Each year, the Auschwitz Jewish Center (AJC) welcomes volunteers and interns from around the world. Many young people from countries neighboring Poland serve on behalf of the Holocaust Memorial Service, an alternative experience to mandatory military service. This question and answer conversation is with our volunteer Yevheniia (Jane) Batina, whose hometown is Kharkiv, Ukraine. We’re very glad that Jane chose to work with us.

AJC Volunteer Jane Batina
Jane holds an advertisement for The Great Orchestra of Christmas Charity annual fundraiser (the largest in Poland) to improve healthcare for people in need. Each year the money is donated towards a different group. In addition to the annual fundraiser, the non-profit organizes a large event with substantive discussions on human rights. It is a tradition at the AJC that we put out the collection box each year and treat other volunteers collecting money for this fundraiser to free hot drinks in Café Bergson.

What attracted you to the AJC?
After my Master’s studies, I had a desire to work in a modern European museum as an intern or volunteer. I wanted to see and learn how museums work behind the scenes. The AJC attracted me because its exhibition focuses on the life of the Jewish community of Oświęcim, not only about death.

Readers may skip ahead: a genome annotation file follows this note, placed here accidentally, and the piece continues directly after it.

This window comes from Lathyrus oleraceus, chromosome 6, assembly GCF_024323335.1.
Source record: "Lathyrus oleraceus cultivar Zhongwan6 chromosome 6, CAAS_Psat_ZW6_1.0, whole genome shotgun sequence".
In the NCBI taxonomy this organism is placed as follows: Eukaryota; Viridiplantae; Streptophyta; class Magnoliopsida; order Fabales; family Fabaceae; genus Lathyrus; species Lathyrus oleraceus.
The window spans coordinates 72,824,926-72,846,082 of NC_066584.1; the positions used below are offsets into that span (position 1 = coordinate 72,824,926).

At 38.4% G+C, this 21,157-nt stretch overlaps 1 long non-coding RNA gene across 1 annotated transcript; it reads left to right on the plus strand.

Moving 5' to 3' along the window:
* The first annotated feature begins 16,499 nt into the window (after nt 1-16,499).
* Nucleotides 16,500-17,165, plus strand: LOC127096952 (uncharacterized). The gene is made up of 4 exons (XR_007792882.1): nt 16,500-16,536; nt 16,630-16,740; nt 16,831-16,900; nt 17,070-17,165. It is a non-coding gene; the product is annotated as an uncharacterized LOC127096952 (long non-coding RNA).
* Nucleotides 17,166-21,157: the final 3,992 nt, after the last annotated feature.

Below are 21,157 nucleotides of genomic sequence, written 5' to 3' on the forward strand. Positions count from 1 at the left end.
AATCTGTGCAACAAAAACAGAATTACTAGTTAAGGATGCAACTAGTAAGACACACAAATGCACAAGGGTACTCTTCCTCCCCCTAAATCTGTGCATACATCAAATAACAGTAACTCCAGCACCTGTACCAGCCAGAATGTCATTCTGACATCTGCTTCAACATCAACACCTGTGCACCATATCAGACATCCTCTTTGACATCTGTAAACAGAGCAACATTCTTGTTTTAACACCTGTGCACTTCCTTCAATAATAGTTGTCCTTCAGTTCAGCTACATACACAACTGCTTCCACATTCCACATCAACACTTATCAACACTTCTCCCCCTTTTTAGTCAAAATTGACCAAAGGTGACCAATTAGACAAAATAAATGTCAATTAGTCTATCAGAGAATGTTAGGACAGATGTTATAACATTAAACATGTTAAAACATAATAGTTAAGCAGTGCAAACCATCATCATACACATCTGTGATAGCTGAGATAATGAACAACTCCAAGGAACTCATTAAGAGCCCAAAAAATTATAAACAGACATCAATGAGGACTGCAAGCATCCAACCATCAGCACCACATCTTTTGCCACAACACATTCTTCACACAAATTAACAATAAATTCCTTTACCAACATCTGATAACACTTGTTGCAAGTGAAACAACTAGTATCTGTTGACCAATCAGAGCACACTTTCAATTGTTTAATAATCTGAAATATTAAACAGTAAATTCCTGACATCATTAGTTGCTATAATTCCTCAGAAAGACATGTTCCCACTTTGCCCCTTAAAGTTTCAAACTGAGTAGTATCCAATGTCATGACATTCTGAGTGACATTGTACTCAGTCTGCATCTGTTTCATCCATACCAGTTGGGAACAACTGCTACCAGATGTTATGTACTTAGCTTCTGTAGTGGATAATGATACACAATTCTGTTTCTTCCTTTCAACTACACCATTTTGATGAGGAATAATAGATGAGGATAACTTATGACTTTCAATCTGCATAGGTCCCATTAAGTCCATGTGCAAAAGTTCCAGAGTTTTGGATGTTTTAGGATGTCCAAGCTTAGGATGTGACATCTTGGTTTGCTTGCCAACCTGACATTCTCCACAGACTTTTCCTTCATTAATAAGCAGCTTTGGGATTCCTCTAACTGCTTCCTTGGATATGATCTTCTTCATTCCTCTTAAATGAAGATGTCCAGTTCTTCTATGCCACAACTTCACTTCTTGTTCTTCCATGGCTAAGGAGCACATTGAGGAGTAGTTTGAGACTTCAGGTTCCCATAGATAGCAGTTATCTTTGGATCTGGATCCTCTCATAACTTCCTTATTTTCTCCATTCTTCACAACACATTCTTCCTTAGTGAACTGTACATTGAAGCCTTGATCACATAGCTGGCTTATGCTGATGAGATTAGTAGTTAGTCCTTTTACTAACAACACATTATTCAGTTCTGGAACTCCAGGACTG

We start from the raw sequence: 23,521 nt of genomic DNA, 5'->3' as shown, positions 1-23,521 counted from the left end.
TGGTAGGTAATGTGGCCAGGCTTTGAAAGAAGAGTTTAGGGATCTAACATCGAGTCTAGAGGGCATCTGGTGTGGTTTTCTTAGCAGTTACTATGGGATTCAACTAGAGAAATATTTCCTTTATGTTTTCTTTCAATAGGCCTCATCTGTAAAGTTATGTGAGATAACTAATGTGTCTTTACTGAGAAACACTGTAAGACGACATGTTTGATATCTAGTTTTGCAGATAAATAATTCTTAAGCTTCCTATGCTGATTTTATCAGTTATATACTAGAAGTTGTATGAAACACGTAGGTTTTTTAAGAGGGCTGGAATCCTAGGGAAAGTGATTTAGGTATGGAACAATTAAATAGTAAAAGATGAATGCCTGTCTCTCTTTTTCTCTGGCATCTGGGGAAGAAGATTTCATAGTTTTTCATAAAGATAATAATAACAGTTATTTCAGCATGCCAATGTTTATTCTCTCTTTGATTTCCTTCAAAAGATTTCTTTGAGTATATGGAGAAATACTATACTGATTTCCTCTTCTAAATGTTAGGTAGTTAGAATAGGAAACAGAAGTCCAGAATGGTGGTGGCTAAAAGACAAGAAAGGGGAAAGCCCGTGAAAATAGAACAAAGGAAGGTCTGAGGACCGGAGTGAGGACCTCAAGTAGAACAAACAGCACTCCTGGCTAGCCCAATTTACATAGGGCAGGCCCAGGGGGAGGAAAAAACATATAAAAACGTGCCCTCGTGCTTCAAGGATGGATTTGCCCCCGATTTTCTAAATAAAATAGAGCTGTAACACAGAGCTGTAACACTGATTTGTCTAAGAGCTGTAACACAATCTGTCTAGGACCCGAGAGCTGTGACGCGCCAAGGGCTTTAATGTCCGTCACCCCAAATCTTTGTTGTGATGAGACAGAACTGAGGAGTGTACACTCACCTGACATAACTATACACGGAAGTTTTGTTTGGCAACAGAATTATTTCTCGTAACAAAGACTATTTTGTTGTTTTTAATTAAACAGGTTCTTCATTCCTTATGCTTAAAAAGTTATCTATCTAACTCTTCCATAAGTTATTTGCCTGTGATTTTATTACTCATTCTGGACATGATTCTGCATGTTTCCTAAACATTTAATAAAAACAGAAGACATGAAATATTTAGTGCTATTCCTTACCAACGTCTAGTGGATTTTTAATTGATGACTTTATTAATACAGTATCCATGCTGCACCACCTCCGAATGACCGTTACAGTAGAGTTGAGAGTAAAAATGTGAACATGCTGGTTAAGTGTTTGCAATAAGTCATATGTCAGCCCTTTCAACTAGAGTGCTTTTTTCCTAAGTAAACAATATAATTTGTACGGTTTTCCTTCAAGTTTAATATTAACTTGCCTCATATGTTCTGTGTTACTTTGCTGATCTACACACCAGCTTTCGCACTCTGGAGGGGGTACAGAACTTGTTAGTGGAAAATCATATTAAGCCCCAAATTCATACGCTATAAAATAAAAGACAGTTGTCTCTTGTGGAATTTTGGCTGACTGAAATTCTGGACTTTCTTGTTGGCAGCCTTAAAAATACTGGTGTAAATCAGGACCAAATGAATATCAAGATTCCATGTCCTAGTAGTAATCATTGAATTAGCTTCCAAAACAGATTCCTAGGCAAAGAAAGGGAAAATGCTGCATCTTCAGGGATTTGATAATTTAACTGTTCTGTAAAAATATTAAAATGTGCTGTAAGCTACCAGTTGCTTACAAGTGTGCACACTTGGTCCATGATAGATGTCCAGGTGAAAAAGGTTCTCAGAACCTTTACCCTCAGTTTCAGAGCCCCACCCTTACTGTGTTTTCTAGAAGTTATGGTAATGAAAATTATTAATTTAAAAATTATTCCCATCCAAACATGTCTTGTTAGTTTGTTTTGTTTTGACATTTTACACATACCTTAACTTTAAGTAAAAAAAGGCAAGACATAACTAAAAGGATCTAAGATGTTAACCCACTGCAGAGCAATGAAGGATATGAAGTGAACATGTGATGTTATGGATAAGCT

What are you enjoying most about your volunteer experience?
I most enjoyed the people I interacted with at the AJC. Especially meeting people from around the world, having the opportunity to talk with them, to guide them through the museum, and to share my knowledge and to learn from them.

How has volunteering affected you?
I will answer the same – I was impacted most by the people I met. I learned to communicate in different languages with people who had different cultural experiences. I learned to trust, to accept, and to care about others.

What is one thing you’d like others to know about the AJC or think people don’t know?
I think visiting the AJC helps to contextualize the Holocaust. Learning about the history, culture, and religion of Jews before the war makes knowledge about the Holocaust more valuable. It highlights what the world lost during the Holocaust.

The Auschwitz Jewish Center is operated by the Museum in Oświęcim, Poland. Click here for additional blog entries by and about the Auschwitz Jewish Center. All Fall 2019 newsletter articles are found here.